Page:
In the News
The goal of a telemedicine ICU (tele-ICU) program is to bring the skills of experienced critical care physicians and nurses working remotely to facilities where equivalent bedside services aren't always available and to apply best-practice protocols to improve patient outcomes. And according to a report published early online in Critical Care Medicine, implementing a tele-ICU program can reduce patient mortality and decrease the length of both ICU and hospital stays.
Beth Willmitch, RN and operations director of the tele-ICU system (eICU LifeGuard) at Baptist Health South Florida (BHSF), and colleagues examined clinical outcomes before and after implementation of the program in the ICUs of BHSF, a five-hospital health care system, beginning in December 2005. Only the largest hospital had round-the-clock bedside intensivist coverage (the level of care recommended by the Leapfrog Group to ensure patient safety); the others were open units, on which care was managed by private practice physicians. The tele-ICU program, operating 24 hours a day and staffed by one intensivist and three critical care nurses, was deployed in phases.
With the help of video monitoring equipment, two-way voice communication, and electronic patient data, the tele-ICU team monitored patients and partnered with the bedside nurses and physicians. Although the tele-ICU team's input was limited by the availability of data (handwritten charts weren't available unless faxed), as well as by the level of intervention permitted by admitting and consulting physicians, the results in the three years after implementation were clearly positive: analysis of 24,656 patient records showed decreases in severity-adjusted length of hospital stay of 14.2%, ICU stay of 12.6%, and the relative risk of death in the hospital of 23%.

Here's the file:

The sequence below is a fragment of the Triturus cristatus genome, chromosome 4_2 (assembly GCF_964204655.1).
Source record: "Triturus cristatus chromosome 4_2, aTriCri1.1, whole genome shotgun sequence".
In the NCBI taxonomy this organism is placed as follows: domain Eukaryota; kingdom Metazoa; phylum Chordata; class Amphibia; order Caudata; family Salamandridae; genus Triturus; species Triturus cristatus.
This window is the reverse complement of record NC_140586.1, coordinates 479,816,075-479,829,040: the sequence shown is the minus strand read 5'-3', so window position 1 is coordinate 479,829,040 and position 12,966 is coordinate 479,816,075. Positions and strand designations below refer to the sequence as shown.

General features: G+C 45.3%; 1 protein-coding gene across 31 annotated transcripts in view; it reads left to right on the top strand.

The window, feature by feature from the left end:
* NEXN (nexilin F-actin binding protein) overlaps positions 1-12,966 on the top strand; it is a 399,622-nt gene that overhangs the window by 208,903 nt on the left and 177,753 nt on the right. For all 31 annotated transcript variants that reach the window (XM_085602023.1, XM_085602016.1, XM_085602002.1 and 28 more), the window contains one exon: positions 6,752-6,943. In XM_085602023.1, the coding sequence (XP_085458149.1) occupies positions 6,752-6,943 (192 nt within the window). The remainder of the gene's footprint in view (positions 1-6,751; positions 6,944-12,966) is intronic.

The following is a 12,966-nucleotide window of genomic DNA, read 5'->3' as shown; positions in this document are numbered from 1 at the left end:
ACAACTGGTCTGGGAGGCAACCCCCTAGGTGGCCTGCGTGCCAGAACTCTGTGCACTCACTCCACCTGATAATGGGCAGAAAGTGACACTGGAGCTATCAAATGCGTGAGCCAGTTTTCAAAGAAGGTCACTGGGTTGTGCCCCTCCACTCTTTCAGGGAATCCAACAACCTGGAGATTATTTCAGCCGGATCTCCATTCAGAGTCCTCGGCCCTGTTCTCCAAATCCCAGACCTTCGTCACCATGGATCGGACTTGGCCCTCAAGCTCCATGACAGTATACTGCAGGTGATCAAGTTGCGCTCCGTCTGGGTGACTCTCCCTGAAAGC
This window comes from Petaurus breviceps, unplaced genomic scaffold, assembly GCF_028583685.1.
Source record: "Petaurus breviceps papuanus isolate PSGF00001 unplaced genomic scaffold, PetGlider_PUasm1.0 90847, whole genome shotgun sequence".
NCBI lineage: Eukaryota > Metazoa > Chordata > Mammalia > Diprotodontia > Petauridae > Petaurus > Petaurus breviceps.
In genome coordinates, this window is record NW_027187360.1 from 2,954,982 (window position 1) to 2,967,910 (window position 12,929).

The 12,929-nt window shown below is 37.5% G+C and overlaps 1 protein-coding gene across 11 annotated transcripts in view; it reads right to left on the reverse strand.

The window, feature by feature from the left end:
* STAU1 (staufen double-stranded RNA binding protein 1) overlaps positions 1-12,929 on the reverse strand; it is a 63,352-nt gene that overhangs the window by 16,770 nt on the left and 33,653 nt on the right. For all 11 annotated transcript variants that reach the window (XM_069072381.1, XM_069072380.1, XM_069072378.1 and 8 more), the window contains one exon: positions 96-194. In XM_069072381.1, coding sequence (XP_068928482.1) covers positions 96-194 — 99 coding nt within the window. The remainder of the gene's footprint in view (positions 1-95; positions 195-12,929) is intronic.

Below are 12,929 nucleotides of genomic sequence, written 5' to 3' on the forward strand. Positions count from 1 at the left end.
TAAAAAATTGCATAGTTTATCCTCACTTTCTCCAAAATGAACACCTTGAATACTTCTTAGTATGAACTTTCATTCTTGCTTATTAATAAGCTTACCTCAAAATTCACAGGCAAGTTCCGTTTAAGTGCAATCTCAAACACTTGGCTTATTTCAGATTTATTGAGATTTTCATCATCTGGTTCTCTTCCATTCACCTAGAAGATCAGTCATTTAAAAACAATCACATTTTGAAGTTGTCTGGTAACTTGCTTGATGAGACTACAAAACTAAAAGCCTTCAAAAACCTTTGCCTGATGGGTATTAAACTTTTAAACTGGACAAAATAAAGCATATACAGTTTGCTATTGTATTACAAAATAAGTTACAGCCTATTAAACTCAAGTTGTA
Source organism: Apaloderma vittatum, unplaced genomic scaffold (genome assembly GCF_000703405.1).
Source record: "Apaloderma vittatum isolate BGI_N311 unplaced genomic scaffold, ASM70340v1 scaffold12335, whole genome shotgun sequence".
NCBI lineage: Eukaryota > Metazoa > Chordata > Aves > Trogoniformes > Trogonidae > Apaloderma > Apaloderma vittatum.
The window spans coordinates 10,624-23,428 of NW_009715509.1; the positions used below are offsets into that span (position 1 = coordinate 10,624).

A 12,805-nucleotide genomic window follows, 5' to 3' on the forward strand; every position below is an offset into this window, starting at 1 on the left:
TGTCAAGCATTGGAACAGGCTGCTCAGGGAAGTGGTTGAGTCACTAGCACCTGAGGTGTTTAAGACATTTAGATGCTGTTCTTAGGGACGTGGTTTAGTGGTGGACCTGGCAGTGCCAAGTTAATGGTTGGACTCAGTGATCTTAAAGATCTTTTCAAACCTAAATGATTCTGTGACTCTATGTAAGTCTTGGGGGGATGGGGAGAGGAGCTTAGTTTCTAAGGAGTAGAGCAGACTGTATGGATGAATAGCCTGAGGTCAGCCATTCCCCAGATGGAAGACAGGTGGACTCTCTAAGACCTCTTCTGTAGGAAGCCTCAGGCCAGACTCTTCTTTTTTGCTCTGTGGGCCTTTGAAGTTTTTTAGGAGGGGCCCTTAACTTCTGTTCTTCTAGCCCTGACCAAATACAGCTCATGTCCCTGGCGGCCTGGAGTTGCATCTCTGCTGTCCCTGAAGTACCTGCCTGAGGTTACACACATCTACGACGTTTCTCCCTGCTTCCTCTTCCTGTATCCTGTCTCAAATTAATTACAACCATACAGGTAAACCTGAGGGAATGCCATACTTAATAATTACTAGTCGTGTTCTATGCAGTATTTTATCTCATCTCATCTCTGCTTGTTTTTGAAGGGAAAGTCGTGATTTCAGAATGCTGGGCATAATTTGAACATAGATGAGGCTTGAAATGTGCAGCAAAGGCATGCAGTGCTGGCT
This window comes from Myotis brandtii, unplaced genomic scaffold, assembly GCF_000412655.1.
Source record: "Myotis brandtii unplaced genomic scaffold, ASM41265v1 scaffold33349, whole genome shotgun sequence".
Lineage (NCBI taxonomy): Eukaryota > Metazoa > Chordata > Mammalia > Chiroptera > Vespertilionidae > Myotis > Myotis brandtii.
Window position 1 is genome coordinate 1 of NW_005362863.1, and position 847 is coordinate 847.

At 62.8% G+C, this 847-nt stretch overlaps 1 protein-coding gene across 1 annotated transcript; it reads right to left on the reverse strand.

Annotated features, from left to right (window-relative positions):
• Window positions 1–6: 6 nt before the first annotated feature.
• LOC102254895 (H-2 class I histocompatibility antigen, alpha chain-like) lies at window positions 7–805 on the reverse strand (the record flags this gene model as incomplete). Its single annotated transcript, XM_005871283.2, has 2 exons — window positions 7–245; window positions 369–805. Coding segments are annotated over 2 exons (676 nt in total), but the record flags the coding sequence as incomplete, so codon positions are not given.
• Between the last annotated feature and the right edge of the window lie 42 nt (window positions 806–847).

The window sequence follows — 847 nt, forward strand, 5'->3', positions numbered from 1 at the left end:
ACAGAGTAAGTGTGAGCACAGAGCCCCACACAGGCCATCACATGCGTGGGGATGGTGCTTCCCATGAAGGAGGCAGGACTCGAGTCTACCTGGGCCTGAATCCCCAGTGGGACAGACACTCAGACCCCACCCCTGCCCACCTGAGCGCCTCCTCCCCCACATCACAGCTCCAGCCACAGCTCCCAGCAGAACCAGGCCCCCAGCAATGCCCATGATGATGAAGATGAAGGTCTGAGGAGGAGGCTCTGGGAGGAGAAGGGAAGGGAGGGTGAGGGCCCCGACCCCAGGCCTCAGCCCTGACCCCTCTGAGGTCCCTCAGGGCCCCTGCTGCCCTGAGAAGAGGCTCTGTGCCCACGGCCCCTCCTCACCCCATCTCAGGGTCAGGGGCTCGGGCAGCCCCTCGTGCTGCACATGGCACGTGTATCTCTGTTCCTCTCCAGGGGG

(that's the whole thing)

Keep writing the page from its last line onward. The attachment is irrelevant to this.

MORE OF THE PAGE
The authors note that implementing a tele-ICU program is a complex process and requires a change in the culture of patient management; although the data show patient outcomes improved most when tele-ICU intensivists were proactive in their care, clinicians will need time to accept this level of involvement. ICU nurses, they note, also stand to benefit from immediate access to specialists and collaboration with tele-ICU nurses but will need to view them as clinical partners in order for such a system to succeed.—Laura Wallis
Willmitch B, et al. Crit Care Med. 2011 ;Oct 20, 2011 [Epub ahead of print].